Crêperie Bretonne, near the Place de la Bastille, has great crepes.  Walk through the blue doors and you'll feel like you're in Brittany. If you have a good imagination, the sound of passing cars becomes the murmur of ocean waves. The decor is authentic Breton and so are the crepes - rich and flavorful and earthy. Prices are very reasonable and there is a good selection of ciders. The dessert crepes are so good that you'll have a hard time choosing, but chances are you'll love whatever you pick.

Breizh Cafe sits on a sunny corner in the heart of the Marais. The decor is simple, the staff is friendly and the crepes are authentically Breton. (The original Brezh Cafe is located by the sea in Cancale.) At Breizh Cafe, the crepe itself takes center stage with buckwheat crepes that are dark and strong tasting. The ingredients are very fresh and there is a good variety of ciders that you can buy by the bowl or in larger pitchers. Their dessert crepes, made from a lighter wheat flour, range from the traditional jam and sugar crepes to the delicious chocolate, pear and ice cream crepe, which I shared with a friend (honestly).

Crêperie Suzette has a lighter buckwheat batter than the other two, but the edges are nice and crispy; the fillings are fresh; and egg is perfectly cooked, meaning a yolk that runs deliciously over the ham and cheese with a white that is firm and moist. There is a lunchtime menu of 11 euros that includes a main dish crepe, a dessert crepe and coffee. It's a small, convivial place and is usually crowded, but there's an upstairs room with a little more elbow room.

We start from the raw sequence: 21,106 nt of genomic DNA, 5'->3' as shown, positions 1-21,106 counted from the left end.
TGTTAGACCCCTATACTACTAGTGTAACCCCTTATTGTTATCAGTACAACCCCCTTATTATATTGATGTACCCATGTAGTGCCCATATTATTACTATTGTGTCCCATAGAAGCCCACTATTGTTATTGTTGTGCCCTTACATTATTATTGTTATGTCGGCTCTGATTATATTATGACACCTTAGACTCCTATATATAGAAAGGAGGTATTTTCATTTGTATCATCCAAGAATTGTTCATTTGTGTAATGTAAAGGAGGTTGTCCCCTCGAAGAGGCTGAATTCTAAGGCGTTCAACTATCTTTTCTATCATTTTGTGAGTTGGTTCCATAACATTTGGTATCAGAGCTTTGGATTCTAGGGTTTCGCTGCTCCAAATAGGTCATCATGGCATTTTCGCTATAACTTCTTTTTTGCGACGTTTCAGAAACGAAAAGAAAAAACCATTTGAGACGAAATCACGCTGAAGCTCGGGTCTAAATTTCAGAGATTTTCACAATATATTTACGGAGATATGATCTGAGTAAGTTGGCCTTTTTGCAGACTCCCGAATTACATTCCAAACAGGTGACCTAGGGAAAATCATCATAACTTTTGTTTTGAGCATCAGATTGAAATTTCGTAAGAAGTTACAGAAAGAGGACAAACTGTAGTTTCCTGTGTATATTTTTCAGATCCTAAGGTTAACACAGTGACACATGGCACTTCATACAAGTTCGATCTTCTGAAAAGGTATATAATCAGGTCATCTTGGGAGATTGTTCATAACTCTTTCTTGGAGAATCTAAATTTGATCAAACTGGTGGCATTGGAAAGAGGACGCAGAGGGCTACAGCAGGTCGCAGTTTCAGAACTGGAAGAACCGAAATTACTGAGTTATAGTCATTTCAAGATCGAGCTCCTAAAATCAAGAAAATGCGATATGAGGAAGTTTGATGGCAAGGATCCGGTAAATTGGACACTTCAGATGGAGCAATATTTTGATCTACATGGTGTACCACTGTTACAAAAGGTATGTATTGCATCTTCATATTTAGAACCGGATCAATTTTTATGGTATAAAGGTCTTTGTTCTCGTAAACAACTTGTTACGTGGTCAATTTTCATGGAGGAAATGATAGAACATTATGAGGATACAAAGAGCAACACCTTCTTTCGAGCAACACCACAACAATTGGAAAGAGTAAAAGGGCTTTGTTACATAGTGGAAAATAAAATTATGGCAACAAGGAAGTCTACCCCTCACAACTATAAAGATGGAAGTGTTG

If you want to try your hand at crepes at home, they are easy to make. For a good basic explanation and recipes, click here. Bon appetit!

For more photos, click here.            

(Travel Oyster and I were featured in a Paris newsletter last week.  Click here to read about us in Parler Paris Nouvellettre.)

                                           A bientôt,                                                                

Crêperie Bretonne                         
67, rue de Charonne (11th)
Tél: 01 43 55 62 29

Briezh Cafe
109, rue Vieille du Temple (3rd)
Tél: 01 42 72 13 77                                 

Crêperie Suzette
4 Rue des Francs Bourgeois (4th)Tél: 01 42 72 46 16

Photos by Geraldine Calisti Kaylor


  1. How wonderful that you were lauded for your charming blog--congratulations, Geraldine! But now I have to moan--you are making me drool with these fabulous crepes here. I happen to love crepes, and make good ones myself. In fact, we are having company next week and I've already planned to have them for one of our meals. I love the notion of pears in them with the chocolate. Note to self: must make those! Mmmmmmmmmm....

  2. Pears and chocolate were meant for each other. Don't forget the ice cream.

  3. Love the blog—and that Kenneth Williams link was sublime.

  4. Une complète SVP, et, pour après, une pomme-calvados.


Thanks for your comments.